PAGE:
DEAR MISS MANNERS - How do we handle the ravages of a cad?
We have agencies to handle child abuse and breaking of contracts, but what mechanism do we have to deal with infringements and abuses on a personal, emotional level? If we can seek justice and damages in a court of law, even in domestic court, why are we discouraged from doing so interpersonally?Is it because, without greater forces than just one lone individual, we know it is impossible to halt the emotional injustices perpetrated by a heel?
What do we do about the lying philanderer? How do we protect ourselves from the lies and sweet-talk of a cheat? How do we reconcile giving the benefit of the doubt, assuming someone is innocent until proven guilty, with prudent self-protection?
How, in our "enlightened" society, do we deal with the immoral seductress who has no respect for another woman's relationship?
Cheating is cheating, abuse is abuse, lying is lying, no matter what area they are in. And it seems that although the perpetrator of misconduct may be brought to task in business, he goes scot-free in society.
Men smirk and applaud one another for their transgressions against women. Women preen over the "victory" of taking a man away from his unsuspecting and loyal spouse.
And people exhibit only smug self-righteousness when an unmarried woman is taken advantage of by an unscrupulous lover.
There is no such thing as free love, and I would advise women to save their love for the legally protected institution of marriage - but that's fallen by the wayside, too.
GENTLE READER - There, there.
Miss Manners wouldn't dream of intruding on your privacy by speculating whether this moral manifesto arose from any experience you happen to have had personally. But she hopes you will allow her to offer a bit of sympathy just in case it should be needed.
Modern society is not entirely to blame for the situation you describe. There have always been cads, and softhearted ladies who believed them. And, for that matter, softhearted gentlemen and what were known as heartless belles.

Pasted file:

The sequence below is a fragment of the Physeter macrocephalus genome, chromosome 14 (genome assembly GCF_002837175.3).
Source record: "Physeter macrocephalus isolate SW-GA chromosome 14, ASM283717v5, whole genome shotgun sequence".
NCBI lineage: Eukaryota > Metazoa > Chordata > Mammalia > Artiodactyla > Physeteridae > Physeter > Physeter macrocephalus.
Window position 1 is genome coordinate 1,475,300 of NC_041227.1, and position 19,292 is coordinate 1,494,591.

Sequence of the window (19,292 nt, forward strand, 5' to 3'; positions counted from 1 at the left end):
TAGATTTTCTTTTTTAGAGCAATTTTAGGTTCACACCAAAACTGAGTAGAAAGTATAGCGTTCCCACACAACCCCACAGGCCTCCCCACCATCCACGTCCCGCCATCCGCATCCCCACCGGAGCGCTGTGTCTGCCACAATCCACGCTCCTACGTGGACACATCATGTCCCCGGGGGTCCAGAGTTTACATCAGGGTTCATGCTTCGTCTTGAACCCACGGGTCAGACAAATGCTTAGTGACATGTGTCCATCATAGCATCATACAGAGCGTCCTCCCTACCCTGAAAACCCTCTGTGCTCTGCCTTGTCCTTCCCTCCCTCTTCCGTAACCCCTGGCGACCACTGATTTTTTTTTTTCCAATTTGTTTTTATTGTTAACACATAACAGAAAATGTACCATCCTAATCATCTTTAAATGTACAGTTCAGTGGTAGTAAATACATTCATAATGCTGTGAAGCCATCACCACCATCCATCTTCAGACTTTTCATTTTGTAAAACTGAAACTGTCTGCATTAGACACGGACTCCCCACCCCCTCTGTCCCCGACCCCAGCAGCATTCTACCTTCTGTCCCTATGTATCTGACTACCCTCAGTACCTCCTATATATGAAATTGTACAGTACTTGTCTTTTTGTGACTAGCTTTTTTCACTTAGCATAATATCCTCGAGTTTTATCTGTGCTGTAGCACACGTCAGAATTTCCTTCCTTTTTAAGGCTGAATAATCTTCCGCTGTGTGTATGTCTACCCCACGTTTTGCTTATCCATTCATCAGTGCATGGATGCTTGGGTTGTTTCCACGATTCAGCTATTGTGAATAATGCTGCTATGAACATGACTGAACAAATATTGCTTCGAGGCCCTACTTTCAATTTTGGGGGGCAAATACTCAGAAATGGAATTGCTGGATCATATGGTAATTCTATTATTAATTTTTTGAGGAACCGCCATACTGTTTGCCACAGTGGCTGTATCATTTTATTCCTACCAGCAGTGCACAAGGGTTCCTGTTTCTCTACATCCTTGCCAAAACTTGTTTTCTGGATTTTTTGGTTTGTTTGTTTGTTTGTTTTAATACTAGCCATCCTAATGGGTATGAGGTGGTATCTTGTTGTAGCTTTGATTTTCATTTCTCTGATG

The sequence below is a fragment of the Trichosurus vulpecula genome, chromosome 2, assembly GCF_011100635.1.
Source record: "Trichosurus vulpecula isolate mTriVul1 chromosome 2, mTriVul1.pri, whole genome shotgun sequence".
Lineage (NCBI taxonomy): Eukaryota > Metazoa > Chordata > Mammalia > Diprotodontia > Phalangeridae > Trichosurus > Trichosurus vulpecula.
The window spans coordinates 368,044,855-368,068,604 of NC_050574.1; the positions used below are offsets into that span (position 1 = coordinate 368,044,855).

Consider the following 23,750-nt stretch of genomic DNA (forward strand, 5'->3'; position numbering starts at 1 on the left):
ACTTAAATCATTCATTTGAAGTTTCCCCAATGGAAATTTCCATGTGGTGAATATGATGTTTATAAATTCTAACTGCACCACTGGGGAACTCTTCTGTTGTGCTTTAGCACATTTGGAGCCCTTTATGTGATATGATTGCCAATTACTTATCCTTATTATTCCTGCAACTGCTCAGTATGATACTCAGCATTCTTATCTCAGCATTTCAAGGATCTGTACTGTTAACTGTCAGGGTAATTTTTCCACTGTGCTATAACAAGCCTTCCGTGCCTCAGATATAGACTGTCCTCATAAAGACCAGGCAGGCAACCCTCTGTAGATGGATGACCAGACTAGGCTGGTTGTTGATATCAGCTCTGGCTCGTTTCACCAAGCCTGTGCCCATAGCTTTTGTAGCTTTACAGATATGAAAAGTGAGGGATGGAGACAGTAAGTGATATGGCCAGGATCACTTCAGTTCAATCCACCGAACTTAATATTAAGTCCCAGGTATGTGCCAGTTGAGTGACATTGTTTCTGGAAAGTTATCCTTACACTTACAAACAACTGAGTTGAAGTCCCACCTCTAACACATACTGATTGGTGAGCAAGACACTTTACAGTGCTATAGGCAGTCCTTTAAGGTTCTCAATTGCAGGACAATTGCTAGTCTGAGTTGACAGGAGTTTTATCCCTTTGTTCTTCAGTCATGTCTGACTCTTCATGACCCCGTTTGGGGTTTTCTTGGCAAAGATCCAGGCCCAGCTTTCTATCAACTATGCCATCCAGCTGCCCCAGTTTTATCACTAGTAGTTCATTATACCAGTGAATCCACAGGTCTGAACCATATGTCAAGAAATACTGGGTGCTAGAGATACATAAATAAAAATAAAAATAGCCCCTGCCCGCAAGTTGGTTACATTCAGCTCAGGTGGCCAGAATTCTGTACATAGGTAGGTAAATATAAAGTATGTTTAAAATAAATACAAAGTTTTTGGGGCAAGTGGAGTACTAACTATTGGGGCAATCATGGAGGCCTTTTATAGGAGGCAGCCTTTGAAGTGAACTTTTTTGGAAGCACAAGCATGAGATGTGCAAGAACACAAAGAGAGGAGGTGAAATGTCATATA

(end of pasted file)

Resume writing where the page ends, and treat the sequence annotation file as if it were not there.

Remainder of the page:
However, there are changes, some sensible and some dangerous, in Miss Manners' opinion, in the social customs surrounding them.
One change is that society professes no longer to pass judgment on issues of romantic morality (while constantly passing merciless judgment on questions of appearance, loosely defined issues of health and a lot of other things that should not be its business). This means that the powerful weapon of social disapproval for bad behavior is no longer available to punish those who commit such hurtful but still legal activities as breaking hearts.
But Miss Manners must remind you that invoking public opinion on personal matters was always dangerous. The behavior of spouses and lovers is extremely difficult to judge from the outside, and the same society that condemned cads was just as harsh, for example, to ladies who left cruel husbands. On the whole, one is better off not putting one's love life out for public approval.
The foolhardy modern change is that many, perhaps most, people dispense with what safeguards the society used to provide to protect people before they gave their hearts away.
Insisting on proper introductions (even if one had to hunt someone down to perform one on a likely candidate one had already spotted) may seem stuffy. But it meant that people did not take up with those for whom no one they knew could vouch. The long periods of friendship and courtship that used to precede intimacy, now scorned as wasteful, gave one at least some chance to judge character before engaging in intimacy.
Even all this could not ensure social responsibility - you have only to read Victorian literature to put the situation you describe into historical perspective - but it helped.
What you seem to crave are more definitive ways to deal with the tragedy after it happens.
Well, there was the breach-of-promise suit. Indeed, modern society is increasingly turning to law to take over where etiquette fails: Smoking ordinances, for example, are taking the place of the courtesies both smokers and non-smokers used to practice voluntarily. Perhaps you should lobby to get the breach-of-promise suit back, if you don't mind documenting your mistakes publicly.
And then there was the duel.
Failing these measures, Miss Manners can only recommend not giving one's heart easily, and when one does (such advice being useless), comforting oneself with the thought that one has behaved well and is well rid of someone so undeserving.
DEAR MISS MANNERS: I met an old friend the other day, whom I hadn't seen for a very long time. We went through the usual formalities, telling each other about our homes, families, etc. When I inquired about the well-being of her husband, she replied, "Oh, we've been divorced for about two years now." And that's all she said.
I didn't know whether to say, "Oh, how nice for you," or "Oh, I'm so sorry." Being stunned, I simply replied: "Oh! . . . And how's your mother?" How should I have reacted?
GENTLE READER: Exactly as you did. As congratulations on a divorce would be unseemly, and commiseration may well be inappropriate, the tactful thing to do is to go on to the next pleasantry and hope that it will fare better.